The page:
The Global Health Security index and Joint External Evaluation score for health preparedness are not correlated with countries' COVID-19 detection response time and mortality outcome

Haider, N and Yavlinsky, A and Chang, Y M and Hasan, M N and Benfield, C and Osman, A Y and Uddin, M J and Dar, O and Ntoumi, F and Zumla, A and Kock, R (2020) The Global Health Security index and Joint External Evaluation score for health preparedness are not correlated with countries' COVID-19 detection response time and mortality outcome. Epidemiology and Infection, 148. ISSN 0950-2688

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Official URL: https://doi.org/10.1017/S0950268820002046

Abstract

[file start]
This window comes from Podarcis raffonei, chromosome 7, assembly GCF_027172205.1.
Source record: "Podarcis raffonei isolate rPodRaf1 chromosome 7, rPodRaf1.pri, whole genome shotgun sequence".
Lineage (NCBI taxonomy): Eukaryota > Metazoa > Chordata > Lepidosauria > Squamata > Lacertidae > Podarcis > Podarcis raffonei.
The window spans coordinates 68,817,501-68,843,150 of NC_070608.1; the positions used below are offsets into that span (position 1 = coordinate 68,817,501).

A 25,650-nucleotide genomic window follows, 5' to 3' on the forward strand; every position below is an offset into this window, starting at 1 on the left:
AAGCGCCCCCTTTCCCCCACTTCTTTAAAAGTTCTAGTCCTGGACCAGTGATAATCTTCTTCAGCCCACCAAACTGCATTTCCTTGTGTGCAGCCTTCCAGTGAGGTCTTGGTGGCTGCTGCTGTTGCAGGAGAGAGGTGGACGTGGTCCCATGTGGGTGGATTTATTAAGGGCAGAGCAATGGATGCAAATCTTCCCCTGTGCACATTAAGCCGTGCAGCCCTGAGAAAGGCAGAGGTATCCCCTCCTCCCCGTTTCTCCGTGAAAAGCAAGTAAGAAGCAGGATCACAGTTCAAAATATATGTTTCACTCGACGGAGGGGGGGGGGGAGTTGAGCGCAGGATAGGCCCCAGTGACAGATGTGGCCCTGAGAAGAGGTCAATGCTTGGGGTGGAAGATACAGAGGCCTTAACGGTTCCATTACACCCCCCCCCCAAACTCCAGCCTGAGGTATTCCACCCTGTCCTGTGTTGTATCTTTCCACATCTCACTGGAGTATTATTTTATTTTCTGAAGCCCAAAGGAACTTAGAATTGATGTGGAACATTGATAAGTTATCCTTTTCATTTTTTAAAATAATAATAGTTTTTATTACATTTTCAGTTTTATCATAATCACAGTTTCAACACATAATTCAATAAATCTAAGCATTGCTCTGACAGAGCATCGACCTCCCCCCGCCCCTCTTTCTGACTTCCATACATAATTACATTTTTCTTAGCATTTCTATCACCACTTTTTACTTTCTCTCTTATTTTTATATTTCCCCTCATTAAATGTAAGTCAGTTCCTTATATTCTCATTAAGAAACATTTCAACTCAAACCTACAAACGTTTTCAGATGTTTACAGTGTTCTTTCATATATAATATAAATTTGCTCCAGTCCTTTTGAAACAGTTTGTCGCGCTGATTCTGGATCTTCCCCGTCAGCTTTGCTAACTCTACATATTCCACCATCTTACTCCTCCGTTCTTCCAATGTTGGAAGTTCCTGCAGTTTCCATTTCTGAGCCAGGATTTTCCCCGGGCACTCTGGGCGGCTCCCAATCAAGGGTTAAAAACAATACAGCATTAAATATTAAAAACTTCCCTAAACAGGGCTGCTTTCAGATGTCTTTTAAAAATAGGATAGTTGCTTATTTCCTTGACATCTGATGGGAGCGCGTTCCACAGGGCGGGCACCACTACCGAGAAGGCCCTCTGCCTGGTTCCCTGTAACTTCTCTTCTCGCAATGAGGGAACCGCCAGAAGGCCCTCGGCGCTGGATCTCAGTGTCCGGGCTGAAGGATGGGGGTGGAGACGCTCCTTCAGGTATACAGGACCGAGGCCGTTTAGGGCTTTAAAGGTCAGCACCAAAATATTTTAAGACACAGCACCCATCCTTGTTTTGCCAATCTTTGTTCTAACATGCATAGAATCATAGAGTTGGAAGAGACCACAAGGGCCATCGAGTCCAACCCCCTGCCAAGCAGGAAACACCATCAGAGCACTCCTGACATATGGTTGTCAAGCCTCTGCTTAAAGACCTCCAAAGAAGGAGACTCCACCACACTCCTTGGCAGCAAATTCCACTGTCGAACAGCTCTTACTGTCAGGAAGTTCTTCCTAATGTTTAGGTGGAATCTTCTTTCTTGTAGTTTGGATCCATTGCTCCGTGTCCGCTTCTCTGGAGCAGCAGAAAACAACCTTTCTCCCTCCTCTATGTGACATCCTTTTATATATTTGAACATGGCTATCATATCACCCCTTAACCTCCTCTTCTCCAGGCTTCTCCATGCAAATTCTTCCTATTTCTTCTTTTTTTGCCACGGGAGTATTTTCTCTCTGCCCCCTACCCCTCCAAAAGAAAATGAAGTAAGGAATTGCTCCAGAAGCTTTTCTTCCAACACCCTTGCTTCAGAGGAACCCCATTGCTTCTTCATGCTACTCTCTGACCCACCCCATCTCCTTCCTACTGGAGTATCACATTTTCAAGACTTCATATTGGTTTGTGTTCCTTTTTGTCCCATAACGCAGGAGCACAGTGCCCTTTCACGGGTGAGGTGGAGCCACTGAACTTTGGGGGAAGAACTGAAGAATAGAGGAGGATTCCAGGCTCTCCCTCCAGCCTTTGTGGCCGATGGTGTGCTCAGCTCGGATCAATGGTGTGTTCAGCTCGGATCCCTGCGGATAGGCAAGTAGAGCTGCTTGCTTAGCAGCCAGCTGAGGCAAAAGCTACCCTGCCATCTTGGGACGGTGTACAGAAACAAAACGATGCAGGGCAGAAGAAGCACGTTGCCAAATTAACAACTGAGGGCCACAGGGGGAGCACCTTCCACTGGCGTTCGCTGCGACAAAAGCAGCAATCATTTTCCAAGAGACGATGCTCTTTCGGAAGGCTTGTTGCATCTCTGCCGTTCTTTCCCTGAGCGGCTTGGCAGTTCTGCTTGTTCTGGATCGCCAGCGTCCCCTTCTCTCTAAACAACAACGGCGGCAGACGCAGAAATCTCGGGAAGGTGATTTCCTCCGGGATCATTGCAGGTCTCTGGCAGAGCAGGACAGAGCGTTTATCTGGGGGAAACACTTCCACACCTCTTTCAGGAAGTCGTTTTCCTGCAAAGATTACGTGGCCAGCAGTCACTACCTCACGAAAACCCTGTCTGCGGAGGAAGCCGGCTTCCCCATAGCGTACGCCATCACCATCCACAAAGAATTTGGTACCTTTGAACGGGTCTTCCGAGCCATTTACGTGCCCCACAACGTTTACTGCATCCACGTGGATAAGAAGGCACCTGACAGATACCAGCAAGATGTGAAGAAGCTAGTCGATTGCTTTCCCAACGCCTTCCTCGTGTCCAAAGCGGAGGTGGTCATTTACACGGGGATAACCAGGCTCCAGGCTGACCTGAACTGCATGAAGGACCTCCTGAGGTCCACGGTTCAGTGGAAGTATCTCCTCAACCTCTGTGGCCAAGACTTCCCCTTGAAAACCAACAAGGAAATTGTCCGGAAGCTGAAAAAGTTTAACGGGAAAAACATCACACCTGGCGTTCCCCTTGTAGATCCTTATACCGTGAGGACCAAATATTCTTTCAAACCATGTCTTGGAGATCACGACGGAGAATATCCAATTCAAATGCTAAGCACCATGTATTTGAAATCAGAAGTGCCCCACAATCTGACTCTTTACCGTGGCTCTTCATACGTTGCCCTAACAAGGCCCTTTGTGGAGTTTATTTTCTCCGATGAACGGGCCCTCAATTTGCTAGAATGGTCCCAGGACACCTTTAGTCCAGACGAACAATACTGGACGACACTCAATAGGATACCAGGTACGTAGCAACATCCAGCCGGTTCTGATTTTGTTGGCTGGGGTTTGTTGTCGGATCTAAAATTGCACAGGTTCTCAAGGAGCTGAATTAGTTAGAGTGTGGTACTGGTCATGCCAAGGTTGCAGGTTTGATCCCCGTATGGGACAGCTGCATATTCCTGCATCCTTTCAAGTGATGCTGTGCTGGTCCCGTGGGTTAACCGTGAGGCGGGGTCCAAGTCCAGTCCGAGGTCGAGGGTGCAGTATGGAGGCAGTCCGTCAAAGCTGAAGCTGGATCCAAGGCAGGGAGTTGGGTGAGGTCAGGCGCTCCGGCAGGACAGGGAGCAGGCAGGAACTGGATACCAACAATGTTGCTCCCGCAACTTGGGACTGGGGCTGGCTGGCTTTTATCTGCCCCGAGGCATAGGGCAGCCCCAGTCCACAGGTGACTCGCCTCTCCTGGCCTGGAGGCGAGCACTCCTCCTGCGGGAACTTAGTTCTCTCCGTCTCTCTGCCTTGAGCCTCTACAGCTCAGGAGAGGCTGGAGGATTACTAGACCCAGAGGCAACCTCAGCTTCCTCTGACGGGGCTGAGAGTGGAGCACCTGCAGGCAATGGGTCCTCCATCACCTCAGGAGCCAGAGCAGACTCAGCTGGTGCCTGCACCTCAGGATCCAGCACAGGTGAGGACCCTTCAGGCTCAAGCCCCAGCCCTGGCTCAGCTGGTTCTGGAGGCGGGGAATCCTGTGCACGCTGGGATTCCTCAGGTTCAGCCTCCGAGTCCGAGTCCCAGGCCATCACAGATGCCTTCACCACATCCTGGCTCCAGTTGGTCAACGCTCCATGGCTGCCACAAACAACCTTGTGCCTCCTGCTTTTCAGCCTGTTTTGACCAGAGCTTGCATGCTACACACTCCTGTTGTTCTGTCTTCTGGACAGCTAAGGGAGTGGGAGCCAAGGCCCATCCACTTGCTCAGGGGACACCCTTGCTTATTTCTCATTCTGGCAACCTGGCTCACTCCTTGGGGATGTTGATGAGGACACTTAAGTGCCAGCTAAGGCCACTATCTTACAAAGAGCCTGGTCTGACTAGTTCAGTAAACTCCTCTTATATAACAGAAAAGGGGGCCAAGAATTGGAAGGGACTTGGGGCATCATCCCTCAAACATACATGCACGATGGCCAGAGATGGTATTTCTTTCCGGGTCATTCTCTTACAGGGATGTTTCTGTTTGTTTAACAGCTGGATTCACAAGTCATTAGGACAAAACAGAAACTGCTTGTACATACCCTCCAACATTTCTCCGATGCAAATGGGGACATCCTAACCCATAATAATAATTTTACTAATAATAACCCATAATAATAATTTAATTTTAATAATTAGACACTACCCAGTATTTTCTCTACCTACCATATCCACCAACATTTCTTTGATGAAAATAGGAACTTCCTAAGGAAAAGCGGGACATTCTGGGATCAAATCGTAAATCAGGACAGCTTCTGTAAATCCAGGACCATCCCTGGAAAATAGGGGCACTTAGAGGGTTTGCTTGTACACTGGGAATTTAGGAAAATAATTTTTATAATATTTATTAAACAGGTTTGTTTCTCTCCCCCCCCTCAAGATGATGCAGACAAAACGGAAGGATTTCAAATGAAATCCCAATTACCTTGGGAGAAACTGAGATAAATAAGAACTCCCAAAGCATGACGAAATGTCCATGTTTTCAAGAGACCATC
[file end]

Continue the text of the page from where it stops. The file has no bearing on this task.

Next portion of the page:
Global Health Security Index (GHSI) and Joint External Evaluation (JEE) are two well-known health security and related capability indices. We hypothesised that countries with higher GHSI or JEE scores would have detected their first COVID-19 case earlier, and would experience lower mortality outcome compared to countries with lower scores. We evaluated the effectiveness of GHSI and JEE in predicting countries' COVID-19 detection response times and mortality outcome (deaths/million). We used two different outcomes for the evaluation: (i) detection response time, the duration of time to the first confirmed case detection (from 31st December 2019 to 20th February 2020 when every country's first case was linked to travel from China) and (ii) mortality outcome (deaths/million) until 11th March and 1st July 2020, respectively. We interpreted the detection response time alongside previously published relative risk of the importation of COVID-19 cases from China. We performed multiple linear regression and negative binomial regression analysis to evaluate how these indices predicted the actual outcome. The two indices, GHSI and JEE were strongly correlated (r = 0.82), indicating a good agreement between them. However, both GHSI (r = 0.31) and JEE (r = 0.37) had a poor correlation with countries' COVID-19–related mortality outcome. Higher risk of importation of COVID-19 from China for a given country was negatively correlated with the time taken to detect the first case in that country (adjusted R2 = 0.63–0.66), while the GHSI and JEE had minimal predictive value. In the negative binomial regression model, countries' mortality outcome was strongly predicted by the percentage of the population aged 65 and above (incidence rate ratio (IRR): 1.10 (95% confidence interval (CI): 1.01–1.21) while overall GHSI score (IRR: 1.01 (95% CI: 0.98–1.01)) and JEE (IRR: 0.99 (95% CI: 0.96–1.02)) were not significant predictors. GHSI and JEE had lower predictive value for detection response time and mortality outcome due to COVID-19. We suggest introduction of a population healthiness parameter, to address demographic and comorbidity vulnerabilities, and reappraisal of the ranking system and methods used to obtain the index based on experience gained from this pandemic.

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